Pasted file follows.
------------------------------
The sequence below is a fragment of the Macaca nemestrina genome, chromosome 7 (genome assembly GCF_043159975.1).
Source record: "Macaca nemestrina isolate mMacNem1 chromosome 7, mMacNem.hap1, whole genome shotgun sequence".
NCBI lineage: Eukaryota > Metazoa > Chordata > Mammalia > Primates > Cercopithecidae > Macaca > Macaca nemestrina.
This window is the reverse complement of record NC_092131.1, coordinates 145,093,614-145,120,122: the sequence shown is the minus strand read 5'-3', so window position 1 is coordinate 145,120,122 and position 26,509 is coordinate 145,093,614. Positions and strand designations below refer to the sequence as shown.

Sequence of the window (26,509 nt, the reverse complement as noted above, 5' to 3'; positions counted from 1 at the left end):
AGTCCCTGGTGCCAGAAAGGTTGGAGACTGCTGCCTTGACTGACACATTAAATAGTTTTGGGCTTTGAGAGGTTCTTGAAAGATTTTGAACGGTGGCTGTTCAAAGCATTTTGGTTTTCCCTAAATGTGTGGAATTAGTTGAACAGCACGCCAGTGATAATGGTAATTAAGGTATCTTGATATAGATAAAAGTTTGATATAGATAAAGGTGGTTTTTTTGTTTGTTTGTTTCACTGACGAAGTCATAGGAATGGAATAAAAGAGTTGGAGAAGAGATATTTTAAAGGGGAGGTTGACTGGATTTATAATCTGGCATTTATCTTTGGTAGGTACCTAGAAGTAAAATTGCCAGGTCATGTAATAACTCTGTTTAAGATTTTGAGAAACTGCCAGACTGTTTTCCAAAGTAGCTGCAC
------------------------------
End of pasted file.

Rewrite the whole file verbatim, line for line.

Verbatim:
The sequence below is a fragment of the Macaca nemestrina genome, chromosome 7 (genome assembly GCF_043159975.1).
Source record: "Macaca nemestrina isolate mMacNem1 chromosome 7, mMacNem.hap1, whole genome shotgun sequence".
NCBI lineage: Eukaryota > Metazoa > Chordata > Mammalia > Primates > Cercopithecidae > Macaca > Macaca nemestrina.
This window is the reverse complement of record NC_092131.1, coordinates 145,093,614-145,120,122: the sequence shown is the minus strand read 5'-3', so window position 1 is coordinate 145,120,122 and position 26,509 is coordinate 145,093,614. Positions and strand designations below refer to the sequence as shown.

Sequence of the window (26,509 nt, the reverse complement as noted above, 5' to 3'; positions counted from 1 at the left end):
AGTCCCTGGTGCCAGAAAGGTTGGAGACTGCTGCCTTGACTGACACATTAAATAGTTTTGGGCTTTGAGAGGTTCTTGAAAGATTTTGAACGGTGGCTGTTCAAAGCATTTTGGTTTTCCCTAAATGTGTGGAATTAGTTGAACAGCACGCCAGTGATAATGGTAATTAAGGTATCTTGATATAGATAAAAGTTTGATATAGATAAAGGTGGTTTTTTTGTTTGTTTGTTTCACTGACGAAGTCATAGGAATGGAATAAAAGAGTTGGAGAAGAGATATTTTAAAGGGGAGGTTGACTGGATTTATAATCTGGCATTTATCTTTGGTAGGTACCTAGAAGTAAAATTGCCAGGTCATGTAATAACTCTGTTTAAGATTTTGAGAAACTGCCAGACTGTTTTCCAAAGTAGCTGCAC